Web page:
Tuesday, July 18, 2006

Keeping Our Balance on Boards

As the recent article about skateboarding in the Tacoma Daily Index relates, long-delayed talk between skaters and downtown property owners is occurring at last. While there are very real concerns on both sides of this discussion, there is reason to hope that progress will result.

Skateboarding is becoming a major leisure time activity across the nation--one that seeks expression in urban environments. The young people that our marketing efforts have sought to woo downtown are often coming here with a board under their arms. In the continuing battle for market share, this seems to be a demographic slice--one of the few naturally drawn downtown--too valuable to ignore.

Locally, skaters have impressed many City officials with their creative ideas and energy--so much so that reinstating the long-term ban two years ago seems to have become politically impossible. Advocates like Peter Whitley have initiated demonstration projects that show how skateboarding might be responsibly (apparently not an oxymoron) pursued, and Metro Parks has earmarked funding to support creation of new parks that can utilize the techniques when they prove to be effective.

That isn't to say that downtown property owners don't have legitimate concerns--they do. One major new structure downtown has suffered more than $90,000 in damages from skateboarders during the past year. Whitley and others offer what they believe to be creative solutions to problem usage, but will their ideas really work?

Despite these and other questions, skateboarders and other downtown stakeholders are beginning to realize that they need to work together. A discussion earlier this month at the BIA's Security Advisory Committee laid out issues, potential solutions, and began what we hope will be a continuing--and productive--dialogue.

Thursday's release luncheon will present (among other reports) Peter Whitley and Judee Encinias to recap that BIA discussion.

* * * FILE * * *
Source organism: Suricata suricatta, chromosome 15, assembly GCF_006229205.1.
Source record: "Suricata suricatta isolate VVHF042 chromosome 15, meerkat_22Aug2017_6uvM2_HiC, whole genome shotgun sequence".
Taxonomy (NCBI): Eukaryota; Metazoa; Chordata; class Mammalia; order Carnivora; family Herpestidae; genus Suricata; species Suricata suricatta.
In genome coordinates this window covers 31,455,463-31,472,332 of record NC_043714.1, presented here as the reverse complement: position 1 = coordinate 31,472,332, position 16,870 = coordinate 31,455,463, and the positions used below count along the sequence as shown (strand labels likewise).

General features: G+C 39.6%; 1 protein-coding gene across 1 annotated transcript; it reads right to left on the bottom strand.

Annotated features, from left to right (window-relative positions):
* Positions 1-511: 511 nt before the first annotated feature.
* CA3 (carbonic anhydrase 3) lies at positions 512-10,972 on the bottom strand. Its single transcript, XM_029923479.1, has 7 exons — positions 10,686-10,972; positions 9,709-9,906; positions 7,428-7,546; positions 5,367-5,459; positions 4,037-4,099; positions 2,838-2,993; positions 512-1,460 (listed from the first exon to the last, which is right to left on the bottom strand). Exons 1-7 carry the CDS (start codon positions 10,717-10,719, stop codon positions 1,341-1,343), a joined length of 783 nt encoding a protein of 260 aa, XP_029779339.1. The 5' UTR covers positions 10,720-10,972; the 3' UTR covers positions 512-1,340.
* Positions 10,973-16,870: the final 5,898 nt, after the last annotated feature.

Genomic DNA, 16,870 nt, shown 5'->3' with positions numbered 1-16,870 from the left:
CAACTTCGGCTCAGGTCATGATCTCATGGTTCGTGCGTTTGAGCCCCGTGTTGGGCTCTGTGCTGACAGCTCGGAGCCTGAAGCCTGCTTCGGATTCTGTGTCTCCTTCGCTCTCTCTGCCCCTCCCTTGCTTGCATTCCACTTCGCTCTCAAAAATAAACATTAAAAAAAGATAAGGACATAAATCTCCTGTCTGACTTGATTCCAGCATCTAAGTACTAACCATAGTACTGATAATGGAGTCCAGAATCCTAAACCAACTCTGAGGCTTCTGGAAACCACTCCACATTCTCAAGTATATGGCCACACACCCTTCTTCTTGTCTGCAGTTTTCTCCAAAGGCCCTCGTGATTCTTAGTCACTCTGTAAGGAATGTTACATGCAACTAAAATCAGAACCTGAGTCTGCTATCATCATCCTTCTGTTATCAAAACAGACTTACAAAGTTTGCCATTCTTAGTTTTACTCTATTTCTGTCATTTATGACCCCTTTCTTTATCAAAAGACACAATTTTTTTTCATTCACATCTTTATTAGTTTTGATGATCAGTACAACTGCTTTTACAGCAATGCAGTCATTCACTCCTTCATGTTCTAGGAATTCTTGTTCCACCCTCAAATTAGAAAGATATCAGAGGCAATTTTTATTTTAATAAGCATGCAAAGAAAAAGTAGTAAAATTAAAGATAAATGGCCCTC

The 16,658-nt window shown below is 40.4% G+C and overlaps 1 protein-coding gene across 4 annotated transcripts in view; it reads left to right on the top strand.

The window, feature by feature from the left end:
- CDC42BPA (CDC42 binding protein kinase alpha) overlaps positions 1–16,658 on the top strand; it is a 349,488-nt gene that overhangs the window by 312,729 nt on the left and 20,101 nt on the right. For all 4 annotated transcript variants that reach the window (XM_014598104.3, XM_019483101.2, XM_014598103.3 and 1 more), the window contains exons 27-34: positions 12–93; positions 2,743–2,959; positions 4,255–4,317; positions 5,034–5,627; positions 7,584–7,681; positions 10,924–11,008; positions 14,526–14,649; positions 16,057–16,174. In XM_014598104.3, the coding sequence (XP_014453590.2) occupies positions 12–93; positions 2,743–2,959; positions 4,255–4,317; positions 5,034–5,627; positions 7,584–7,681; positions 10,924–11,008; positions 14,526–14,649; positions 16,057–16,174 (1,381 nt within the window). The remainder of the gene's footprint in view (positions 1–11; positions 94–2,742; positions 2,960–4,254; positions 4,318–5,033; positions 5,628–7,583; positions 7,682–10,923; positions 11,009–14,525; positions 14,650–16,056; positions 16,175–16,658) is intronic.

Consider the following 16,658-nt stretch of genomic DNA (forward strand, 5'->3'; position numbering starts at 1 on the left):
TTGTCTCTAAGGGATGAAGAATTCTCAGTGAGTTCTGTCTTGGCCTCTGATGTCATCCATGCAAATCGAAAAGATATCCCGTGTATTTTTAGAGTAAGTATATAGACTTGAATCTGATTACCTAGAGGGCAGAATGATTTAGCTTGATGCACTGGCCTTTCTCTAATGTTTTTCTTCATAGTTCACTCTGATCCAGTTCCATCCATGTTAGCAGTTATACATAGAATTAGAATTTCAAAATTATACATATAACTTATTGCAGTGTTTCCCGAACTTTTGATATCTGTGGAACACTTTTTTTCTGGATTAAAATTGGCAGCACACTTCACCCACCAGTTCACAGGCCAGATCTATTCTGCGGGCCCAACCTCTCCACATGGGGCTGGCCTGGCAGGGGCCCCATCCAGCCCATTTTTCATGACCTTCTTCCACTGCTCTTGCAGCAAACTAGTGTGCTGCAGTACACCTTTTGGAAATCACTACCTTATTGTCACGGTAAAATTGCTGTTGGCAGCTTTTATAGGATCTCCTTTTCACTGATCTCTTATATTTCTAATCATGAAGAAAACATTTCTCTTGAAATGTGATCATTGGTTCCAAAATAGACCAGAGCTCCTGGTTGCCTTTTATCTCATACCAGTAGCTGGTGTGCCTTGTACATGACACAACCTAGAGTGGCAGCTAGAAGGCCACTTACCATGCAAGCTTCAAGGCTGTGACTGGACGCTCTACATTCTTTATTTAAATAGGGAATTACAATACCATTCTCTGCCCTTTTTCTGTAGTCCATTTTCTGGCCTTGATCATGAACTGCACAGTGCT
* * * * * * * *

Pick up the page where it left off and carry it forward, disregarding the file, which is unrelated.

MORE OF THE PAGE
3 comments:

  1. The people behind Tacoma's skatepark advocacy realize how lucky they are to live in a city...in a community...that is receptive to skateboarders' needs. It's uncommon and is apparently setting precidents that others cities like ours are looking at.

    Although it seems like a mere gesture, the removal of the anti-skateboarding devices at Thea's Park last year has created pivotal enthusiasm for skateboarders in cities across the nation. I frequently get requests and phone calls from skateboarders and newspapers in other states for some words on "the Tacoma story."

    For skaters in particular, Thea's Park is evidence that decision makers ARE willing to listen to skaters if the skaters speak. And we know they are out there; everywhere there are cities struggling with "undesignated" skateboarding. Many, maybe most, react with the same response a vandal or car prowler might receive. After more than a decade we are still waiting for a success story from those methods.

    Tacoma IS a success story and people are paying attention. We, Tacoma skateboarders, owe it to our visionary parks department and city leaders. We appreciate your trust.

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  2. Peter Whitley10:55 PM

    Sorry for the typos. Spelling is not one of my strengths; frontside bonelesses are.

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  3. Anonymous11:26 AM

    I find some information here.

    ReplyDelete